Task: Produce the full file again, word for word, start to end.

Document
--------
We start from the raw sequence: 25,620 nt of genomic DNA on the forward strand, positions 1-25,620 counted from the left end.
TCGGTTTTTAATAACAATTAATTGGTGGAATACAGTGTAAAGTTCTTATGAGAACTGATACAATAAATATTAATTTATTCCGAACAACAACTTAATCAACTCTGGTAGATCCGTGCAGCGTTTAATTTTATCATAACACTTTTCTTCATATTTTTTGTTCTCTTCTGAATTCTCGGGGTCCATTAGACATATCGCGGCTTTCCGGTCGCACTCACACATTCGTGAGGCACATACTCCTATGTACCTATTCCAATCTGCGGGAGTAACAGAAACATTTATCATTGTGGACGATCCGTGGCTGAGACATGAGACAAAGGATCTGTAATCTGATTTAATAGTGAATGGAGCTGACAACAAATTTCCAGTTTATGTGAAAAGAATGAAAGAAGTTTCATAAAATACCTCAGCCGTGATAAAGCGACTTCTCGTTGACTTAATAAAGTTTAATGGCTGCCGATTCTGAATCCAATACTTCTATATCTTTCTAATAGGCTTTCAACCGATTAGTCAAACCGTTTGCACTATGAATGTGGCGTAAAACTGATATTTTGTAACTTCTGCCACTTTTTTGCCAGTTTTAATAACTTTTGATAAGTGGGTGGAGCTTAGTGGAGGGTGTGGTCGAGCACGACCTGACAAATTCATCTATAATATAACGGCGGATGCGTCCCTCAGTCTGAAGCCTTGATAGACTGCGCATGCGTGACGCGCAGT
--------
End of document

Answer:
We start from the raw sequence: 25,620 nt of genomic DNA on the forward strand, positions 1-25,620 counted from the left end.
TCGGTTTTTAATAACAATTAATTGGTGGAATACAGTGTAAAGTTCTTATGAGAACTGATACAATAAATATTAATTTATTCCGAACAACAACTTAATCAACTCTGGTAGATCCGTGCAGCGTTTAATTTTATCATAACACTTTTCTTCATATTTTTTGTTCTCTTCTGAATTCTCGGGGTCCATTAGACATATCGCGGCTTTCCGGTCGCACTCACACATTCGTGAGGCACATACTCCTATGTACCTATTCCAATCTGCGGGAGTAACAGAAACATTTATCATTGTGGACGATCCGTGGCTGAGACATGAGACAAAGGATCTGTAATCTGATTTAATAGTGAATGGAGCTGACAACAAATTTCCAGTTTATGTGAAAAGAATGAAAGAAGTTTCATAAAATACCTCAGCCGTGATAAAGCGACTTCTCGTTGACTTAATAAAGTTTAATGGCTGCCGATTCTGAATCCAATACTTCTATATCTTTCTAATAGGCTTTCAACCGATTAGTCAAACCGTTTGCACTATGAATGTGGCGTAAAACTGATATTTTGTAACTTCTGCCACTTTTTTGCCAGTTTTAATAACTTTTGATAAGTGGGTGGAGCTTAGTGGAGGGTGTGGTCGAGCACGACCTGACAAATTCATCTATAATATAACGGCGGATGCGTCCCTCAGTCTGAAGCCTTGATAGACTGCGCATGCGTGACGCGCAGT